“They knew that we are facing these problems, and they knew that they don’t have classrooms, and still they are enrolling 500 to 900 students yearly to jam park them here. You have a class of over 120 people. How can you learn in a classroom that cannot accommodate 50 people and you have over 100 people attending the same lecture? I think they are just turning a blind eye to these problems but they knew it very well,” he said.
Talking about lack of classrooms and chairs in the University of the Gambia, Saidykhan said he has been informed about it well before his admission to the country’s highest learning Institute.
He said some weeks ago, they had a town hall meeting with the management of the UTG and reminded them about the situation on the campus.
“People do not attend classes because college students are using their classrooms. So we have to improvise. Some of our lecturers conducted classes in an open place where students were hanging around; noise was coming from all angles disturbing our lectures, which was so distracting. We could not concentrate on our lectures as we should as students of the University of The Gambia,” Saidykhan told Kerr Fatou.
The shortage of classrooms on the day is blamed on the college’s decision to seize from the UTG the classrooms it (College) has previously allocated the UTG for lectures. The decision by the College was triggered by the administration of the examinations for its students in the allocated classrooms. Thus, the UTG students and students on Brikama campus suffered that unexpected blow.
Another affected student, Fanta Darboe roamed with her course mates, the College campus in search of a classroom, but could not get anywhere to settle in for their lecture.
“It is pathetic, and honestly we don’t deserve this at all. I think the management has a huge role to play. Being the management or the government, we (students) really deserve the best. Brikama campus is the largest, we have a larger population and when issues come up, we always face huge challenges than any other school. As a result their steps towards the development of the school must be considered and the status quo of the School of Arts and Science must change in order for us to have a good educational system and a conducive environment where we can learn comfortably,” she said.
Fanta acknowledged that other students had their lectures in an open place but her class was unable to get that open place to hold lectures because other places were not fit for the purpose.
“Actually this is something that is not even a comfort, we don’t really deserve this,” she lamented.
Fanta further complained that shortage of classrooms and furniture are not the problems that the students of University of the Gambia Brikama campus grapple with; but also registering their courses on the portal, after paying their tuition fees.
“When lectures are about to commence, the Brikama campus faces more challenges than other schools because we are very populated. As a result, when lectures are about to start there are others who will be scrambling for classes, for chairs and even to get access to their portal is a problem. Before you register your course, you found out that many students have registered. So other students who have paid their tuition fees before (the closure of registration), to access these classrooms is always a problem. The other problem has to do with chairs, sometimes when you get access to the class you won’t have a chair to sit on. If you go out to look for chairs, before you come back the lecturer is gone,” she told Kerr Fatou.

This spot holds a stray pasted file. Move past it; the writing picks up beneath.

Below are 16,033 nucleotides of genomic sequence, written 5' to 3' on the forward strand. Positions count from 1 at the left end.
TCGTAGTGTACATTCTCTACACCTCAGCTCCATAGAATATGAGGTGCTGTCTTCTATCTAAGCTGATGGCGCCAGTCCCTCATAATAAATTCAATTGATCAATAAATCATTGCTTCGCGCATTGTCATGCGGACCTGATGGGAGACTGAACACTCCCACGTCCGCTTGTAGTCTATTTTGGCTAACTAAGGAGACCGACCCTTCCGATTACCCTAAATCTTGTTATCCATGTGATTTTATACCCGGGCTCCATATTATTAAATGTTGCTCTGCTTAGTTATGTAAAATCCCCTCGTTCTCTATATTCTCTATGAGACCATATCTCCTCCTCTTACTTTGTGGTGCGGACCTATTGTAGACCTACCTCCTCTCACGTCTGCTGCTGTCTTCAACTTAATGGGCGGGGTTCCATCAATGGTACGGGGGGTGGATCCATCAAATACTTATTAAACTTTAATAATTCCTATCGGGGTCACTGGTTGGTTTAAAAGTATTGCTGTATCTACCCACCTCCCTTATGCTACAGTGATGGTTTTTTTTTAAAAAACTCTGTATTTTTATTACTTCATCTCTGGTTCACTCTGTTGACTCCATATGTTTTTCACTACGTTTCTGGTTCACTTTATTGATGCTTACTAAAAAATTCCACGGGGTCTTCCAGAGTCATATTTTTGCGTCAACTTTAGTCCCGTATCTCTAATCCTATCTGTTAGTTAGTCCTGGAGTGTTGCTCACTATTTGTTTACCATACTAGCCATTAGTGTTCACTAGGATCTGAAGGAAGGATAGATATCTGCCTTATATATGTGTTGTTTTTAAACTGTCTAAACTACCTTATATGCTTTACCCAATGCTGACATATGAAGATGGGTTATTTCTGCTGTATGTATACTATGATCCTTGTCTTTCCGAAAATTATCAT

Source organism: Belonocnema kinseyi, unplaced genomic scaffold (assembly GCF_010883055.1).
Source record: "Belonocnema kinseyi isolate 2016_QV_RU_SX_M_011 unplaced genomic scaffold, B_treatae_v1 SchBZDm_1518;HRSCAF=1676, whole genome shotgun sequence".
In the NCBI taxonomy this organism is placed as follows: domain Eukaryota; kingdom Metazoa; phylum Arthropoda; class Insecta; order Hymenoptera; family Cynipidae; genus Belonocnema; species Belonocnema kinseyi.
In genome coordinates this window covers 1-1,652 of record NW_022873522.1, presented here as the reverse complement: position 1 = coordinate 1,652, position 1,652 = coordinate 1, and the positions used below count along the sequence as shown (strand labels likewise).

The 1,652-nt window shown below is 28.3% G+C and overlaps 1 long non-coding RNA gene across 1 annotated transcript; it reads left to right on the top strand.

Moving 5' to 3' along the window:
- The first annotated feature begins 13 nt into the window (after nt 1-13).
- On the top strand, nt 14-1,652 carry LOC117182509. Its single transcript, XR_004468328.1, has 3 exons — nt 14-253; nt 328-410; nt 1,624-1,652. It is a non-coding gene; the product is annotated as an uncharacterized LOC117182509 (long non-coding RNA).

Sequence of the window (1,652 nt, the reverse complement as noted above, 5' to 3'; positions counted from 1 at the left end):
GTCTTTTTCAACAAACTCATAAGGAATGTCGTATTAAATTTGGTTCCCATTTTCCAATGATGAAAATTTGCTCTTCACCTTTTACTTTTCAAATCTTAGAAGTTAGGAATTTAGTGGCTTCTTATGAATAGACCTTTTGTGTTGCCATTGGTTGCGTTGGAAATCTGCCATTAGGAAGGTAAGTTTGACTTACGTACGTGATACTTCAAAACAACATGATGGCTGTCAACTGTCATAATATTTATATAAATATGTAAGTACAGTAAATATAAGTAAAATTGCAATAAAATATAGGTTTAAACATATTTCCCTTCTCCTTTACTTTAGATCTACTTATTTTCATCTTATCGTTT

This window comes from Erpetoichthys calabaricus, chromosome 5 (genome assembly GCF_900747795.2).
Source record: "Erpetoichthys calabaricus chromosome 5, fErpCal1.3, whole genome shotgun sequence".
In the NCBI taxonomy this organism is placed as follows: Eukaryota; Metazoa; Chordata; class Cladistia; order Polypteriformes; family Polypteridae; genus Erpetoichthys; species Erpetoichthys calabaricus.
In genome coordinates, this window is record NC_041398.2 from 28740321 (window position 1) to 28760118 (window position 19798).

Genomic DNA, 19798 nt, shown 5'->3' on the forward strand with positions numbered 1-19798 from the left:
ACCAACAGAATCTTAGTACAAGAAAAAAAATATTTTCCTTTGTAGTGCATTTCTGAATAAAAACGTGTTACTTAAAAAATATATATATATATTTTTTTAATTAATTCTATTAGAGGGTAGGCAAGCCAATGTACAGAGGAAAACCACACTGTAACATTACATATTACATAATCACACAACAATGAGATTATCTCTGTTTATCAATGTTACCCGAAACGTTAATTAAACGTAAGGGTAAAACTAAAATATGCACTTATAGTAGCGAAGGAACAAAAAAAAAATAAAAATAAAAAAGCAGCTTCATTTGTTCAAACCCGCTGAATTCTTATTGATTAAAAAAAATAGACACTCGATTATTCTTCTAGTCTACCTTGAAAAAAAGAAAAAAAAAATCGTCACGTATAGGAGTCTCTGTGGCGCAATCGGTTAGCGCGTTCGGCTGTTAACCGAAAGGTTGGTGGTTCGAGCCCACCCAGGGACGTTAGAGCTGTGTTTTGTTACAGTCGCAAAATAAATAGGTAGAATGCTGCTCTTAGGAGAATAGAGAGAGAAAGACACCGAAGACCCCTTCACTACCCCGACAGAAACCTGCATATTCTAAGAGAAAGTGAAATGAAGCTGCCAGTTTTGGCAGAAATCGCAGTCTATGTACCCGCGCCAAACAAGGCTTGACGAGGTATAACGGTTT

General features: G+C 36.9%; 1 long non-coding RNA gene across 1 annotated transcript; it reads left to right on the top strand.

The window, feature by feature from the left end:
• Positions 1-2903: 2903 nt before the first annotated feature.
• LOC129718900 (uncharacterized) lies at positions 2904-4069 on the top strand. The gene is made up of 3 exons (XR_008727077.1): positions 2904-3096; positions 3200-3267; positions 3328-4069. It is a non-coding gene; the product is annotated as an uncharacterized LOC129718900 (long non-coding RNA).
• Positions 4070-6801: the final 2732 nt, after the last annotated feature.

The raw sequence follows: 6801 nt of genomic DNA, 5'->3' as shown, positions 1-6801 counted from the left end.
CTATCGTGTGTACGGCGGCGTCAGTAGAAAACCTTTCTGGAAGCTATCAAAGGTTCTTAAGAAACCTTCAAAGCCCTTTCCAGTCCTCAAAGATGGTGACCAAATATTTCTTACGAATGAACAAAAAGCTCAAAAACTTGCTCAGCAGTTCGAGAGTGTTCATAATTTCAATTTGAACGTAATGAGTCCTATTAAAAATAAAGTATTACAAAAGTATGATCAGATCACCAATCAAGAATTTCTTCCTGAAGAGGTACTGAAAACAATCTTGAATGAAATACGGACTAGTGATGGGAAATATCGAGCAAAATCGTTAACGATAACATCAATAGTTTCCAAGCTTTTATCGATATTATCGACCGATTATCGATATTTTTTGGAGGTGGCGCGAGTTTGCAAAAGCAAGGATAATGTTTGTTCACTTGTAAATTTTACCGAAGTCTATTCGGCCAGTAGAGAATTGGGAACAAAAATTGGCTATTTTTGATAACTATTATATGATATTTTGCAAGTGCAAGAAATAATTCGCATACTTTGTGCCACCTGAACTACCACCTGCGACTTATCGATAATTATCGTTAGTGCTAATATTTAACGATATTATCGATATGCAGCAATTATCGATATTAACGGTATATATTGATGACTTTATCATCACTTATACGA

A second-year Development Studies major, Yankuba Taal revealed that they (students), especially those in Brikama, are not satisfied with the condition of the UTG; saying there were no proper lectures on the Brikama campus in those dates due to the status-quo.
“Most of the classes used in Brikama Campus for lectures belong to The Gambia College who are currently on exams. As a result, UTG students have not been having classes for two weeks now. Only a few classes are held and some of which take place under trees. Despite the situation, some lecturers are showing commitment to manage the situation. Essa Njie, a political science lecturer, held his class outside; plus a few other lecturers…,” he told Kerr Fatou.
Taal said these and many more issues are causing discomfort to the students in Brikama unlike other campuses such as the Kanifing.
Other compounding problems in Brikama include insufficient projectors for lectures, poor internet connectivity, amongst others, Yakuba added.
“Brikama Campus must not be abandoned with a mere sculpture of infrastructure without necessities to meet purpose. If the needful cannot be done, then the school should close,” the second-year Development Studies Major said.
For another second-year Political Science Major Mariama Trawally, there is no University in the world that is so ‘mess up’ like the Gambia’s only state University and described as ‘unacceptable’ and ‘disheartening’ that the UTG held lectures under a tree.
“The venue was not enough for us to have lectures in the classrooms. Lectures were conducted in an open place, which is not done and is unacceptable. This is a state University, so everything should be intact even us using the (Gambia) College ground is not pleasing. We are University students, not College students. So, this is so disheartening,” she expressed.
The second-year Political Science Major highlighted the effect of missing classes on their pursuit of education at the country’s citadel of learning.
“Obviously this affected the general student body because some supposed to have lectures but there were no venues available for us to have lectures which will retard the syllabus as time is going and lecturers won’t mind to set questions at anywhere. This is a very sad situation and there is no University in the World that is so messed up like that of our UTG. Universities all over the world don’t mess up like (the) UTG. Having lectures outside is unacceptable and disheartening,” Mariama added.